There are not many issues that cause controversy between American Jewry and Jews in Israel quite like President Trump. While 99% of my Jewish friends from the United States move between Bernie Sanders and Joe Biden, I, like most Israelis, from the right to even the moderate left, recognize President Trump’s achievements for our people and thank Trump for the ground breaking peace agreements with numerous Arab countries, the halting of the Iranian nuclear program, the recognition of the Golan Heights, the relocation of the embassy to Jerusalem, the appointment of Nicki Haley (and later Kelly Kraft) to the UN, and the reduction of funds directed towards anti-Israel activities, including stopping money for terrorism.
It is clear to me that American Jewry has different considerations from the considerations of the Jews in Israel. I am well aware of the differences between the right and left wing in both America and Israel. One example of this is that while the far right in the United States is skeptical about COVID-19 and thinks it is a Biden conspiracy, in Israel this contemptuous attitude comes from the extreme left, which similarly claims that Netanyahu invented the dangers of the virus to gain some political advantage. There are certainly many other differences and I can understand that what is important to me is less relevant for American Jewry which, for the most part, strongly opposes Trump.
However, I think that anyone who compares Trump to Hitler is at best ignorant and at worse, deliberately distorting history or current affairs. This dichotomous discourse has made engaging in any sort of debate toxic and nonsensical. More than once it has made me suffer online attacks from ‘progressive’ Jews, who think that all evil, violence and stupidity come from one side – namely, anyone who does not fit their narrowly defined worldview. Their stance can be summed up fairly simply: “either you are with me or you are against me”. If I dared to point out that the American left also acted violently – I am the object of ridicule. If I asked why Trump was considered so disgusting in their eyes compared to Biden – I am a racist.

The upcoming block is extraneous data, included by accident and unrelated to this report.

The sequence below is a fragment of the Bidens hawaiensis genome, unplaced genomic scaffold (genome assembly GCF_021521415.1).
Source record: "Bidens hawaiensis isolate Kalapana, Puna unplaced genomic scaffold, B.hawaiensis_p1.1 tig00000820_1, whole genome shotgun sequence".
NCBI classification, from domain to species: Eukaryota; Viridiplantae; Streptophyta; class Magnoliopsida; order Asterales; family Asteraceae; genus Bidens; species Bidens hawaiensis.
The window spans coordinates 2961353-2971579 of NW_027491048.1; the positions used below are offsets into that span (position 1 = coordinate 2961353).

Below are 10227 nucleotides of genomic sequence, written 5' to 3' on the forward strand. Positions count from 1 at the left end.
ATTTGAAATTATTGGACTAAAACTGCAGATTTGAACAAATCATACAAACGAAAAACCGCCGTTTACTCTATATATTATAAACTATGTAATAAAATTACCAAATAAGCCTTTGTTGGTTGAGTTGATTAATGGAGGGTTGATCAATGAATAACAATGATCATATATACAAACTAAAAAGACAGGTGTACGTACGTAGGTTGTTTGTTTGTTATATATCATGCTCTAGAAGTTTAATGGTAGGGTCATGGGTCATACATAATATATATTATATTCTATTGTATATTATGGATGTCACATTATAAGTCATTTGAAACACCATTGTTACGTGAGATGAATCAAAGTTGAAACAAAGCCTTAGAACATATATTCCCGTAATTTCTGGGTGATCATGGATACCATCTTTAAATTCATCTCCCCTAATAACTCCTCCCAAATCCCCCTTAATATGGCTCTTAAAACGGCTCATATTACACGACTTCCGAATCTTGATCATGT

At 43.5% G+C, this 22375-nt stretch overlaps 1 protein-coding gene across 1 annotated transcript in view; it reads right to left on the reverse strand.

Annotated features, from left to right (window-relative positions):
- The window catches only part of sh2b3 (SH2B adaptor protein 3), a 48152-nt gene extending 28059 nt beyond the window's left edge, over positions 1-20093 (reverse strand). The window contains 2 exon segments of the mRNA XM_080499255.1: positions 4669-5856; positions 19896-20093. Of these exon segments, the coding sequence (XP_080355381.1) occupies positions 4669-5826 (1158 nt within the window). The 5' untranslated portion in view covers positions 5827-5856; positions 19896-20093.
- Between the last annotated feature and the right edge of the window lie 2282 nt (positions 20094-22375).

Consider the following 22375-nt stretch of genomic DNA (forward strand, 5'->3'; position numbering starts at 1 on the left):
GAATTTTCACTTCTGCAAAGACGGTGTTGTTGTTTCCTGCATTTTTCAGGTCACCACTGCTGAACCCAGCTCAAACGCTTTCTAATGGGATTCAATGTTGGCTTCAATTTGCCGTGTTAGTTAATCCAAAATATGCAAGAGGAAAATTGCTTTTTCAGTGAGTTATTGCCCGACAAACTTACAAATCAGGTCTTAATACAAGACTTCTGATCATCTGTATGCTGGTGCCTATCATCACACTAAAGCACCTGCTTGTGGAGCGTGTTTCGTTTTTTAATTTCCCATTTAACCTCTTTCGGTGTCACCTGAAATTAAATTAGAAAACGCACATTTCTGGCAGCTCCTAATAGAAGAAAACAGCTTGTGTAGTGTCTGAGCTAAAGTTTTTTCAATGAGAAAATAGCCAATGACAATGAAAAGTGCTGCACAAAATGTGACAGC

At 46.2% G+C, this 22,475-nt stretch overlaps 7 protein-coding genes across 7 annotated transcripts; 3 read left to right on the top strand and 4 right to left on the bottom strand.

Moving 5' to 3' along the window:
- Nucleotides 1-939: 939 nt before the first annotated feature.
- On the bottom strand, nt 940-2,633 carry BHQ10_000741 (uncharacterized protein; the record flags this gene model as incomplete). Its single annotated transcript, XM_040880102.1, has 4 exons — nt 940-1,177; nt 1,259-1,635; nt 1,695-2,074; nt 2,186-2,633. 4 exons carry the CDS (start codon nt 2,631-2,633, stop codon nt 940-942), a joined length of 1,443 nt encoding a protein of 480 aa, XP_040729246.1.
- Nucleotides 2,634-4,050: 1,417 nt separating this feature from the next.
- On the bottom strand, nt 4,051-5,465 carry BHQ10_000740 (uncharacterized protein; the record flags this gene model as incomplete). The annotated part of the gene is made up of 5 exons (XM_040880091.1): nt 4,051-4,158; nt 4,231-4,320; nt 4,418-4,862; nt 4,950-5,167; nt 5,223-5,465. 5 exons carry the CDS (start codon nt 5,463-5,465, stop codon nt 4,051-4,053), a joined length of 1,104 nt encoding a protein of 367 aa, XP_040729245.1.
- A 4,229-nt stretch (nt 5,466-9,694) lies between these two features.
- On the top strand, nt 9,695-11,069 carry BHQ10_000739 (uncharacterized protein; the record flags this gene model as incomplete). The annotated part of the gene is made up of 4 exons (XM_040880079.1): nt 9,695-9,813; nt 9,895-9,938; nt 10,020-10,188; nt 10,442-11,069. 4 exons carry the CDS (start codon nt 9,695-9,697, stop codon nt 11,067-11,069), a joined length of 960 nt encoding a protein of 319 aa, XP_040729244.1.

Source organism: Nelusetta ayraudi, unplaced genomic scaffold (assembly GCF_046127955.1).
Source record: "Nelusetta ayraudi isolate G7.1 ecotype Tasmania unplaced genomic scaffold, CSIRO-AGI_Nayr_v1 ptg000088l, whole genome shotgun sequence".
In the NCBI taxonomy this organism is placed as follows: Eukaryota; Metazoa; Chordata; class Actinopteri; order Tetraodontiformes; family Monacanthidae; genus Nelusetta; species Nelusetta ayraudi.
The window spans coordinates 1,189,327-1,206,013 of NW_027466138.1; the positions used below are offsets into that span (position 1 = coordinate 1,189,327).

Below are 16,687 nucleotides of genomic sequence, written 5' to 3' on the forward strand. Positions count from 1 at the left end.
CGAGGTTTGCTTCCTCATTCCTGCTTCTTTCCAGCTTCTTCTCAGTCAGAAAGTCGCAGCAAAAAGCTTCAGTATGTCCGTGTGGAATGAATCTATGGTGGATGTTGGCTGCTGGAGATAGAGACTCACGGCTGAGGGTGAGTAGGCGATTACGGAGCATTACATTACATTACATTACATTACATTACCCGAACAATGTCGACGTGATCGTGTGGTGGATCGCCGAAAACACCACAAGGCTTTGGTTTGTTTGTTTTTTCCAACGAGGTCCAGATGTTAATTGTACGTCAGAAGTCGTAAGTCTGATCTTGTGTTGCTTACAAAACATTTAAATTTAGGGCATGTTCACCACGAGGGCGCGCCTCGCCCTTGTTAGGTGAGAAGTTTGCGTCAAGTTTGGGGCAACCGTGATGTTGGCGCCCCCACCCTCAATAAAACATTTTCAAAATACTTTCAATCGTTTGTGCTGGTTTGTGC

Despite this, I am not offended. In fact, I feel sorry for them. They are surrendering the core values of American liberalism in order to gain short-term political capital. Indeed, it is so ridiculous that it is even within the sphere of liberal opinions that I would be subjected to attacks. For example, if I do not have a solid opinion about same-sex surrogacy for men because I recognize the desire of a gay couple to have a child on the one hand, and on the other, find it difficult to accept the objectification of women, I immediately become labelled as either homophobic or misogynist. It is completely irrelevant that I am interested in hearing all opinions – for them, the discussion is over. It is impossible to have important discussions like this. When opinions cannot be exchanged, it is impossible to run a democratic and liberal society.
This obscene phenomenon has some very real implications that are vitally relevant to American Jewry and Jews in Israel. This gap between the two groups will widen if both are unwilling to hold inclusive and open dialogue. It is not that there are no complaints against the State of Israel, but if the discourse culture is that there is no discussion, it will corrode the will to have dialogue to a point of no return, and, in my opinion, both sides will lose from it. Furthermore, the implications for this dichotomous discourse, which is neither respectful nor inclusive, and is unwilling to deal with the content of a claim but rather focuses exclusively on the body of the claimant, extends far beyond the relationship between American Jewry and Israeli Jews. This will surely slowly seep into Israeli society. The United States, the flagship of democracy in the world, should serve as a role model. It should not be a ship that sinks into a shallow discourse that belongs to regimes in third world countries.